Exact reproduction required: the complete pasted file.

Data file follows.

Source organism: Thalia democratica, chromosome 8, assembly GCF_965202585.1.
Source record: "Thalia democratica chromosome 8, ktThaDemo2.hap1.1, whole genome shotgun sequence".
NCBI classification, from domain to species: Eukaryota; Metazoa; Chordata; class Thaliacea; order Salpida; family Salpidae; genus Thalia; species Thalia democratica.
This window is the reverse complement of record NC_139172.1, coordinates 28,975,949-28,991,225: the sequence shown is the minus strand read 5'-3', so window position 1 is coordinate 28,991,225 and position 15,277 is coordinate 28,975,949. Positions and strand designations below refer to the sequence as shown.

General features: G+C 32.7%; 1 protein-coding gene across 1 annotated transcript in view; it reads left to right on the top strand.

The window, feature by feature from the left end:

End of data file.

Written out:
Source organism: Thalia democratica, chromosome 8, assembly GCF_965202585.1.
Source record: "Thalia democratica chromosome 8, ktThaDemo2.hap1.1, whole genome shotgun sequence".
NCBI classification, from domain to species: Eukaryota; Metazoa; Chordata; class Thaliacea; order Salpida; family Salpidae; genus Thalia; species Thalia democratica.
This window is the reverse complement of record NC_139172.1, coordinates 28,975,949-28,991,225: the sequence shown is the minus strand read 5'-3', so window position 1 is coordinate 28,991,225 and position 15,277 is coordinate 28,975,949. Positions and strand designations below refer to the sequence as shown.

General features: G+C 32.7%; 1 protein-coding gene across 1 annotated transcript in view; it reads left to right on the top strand.

The window, feature by feature from the left end: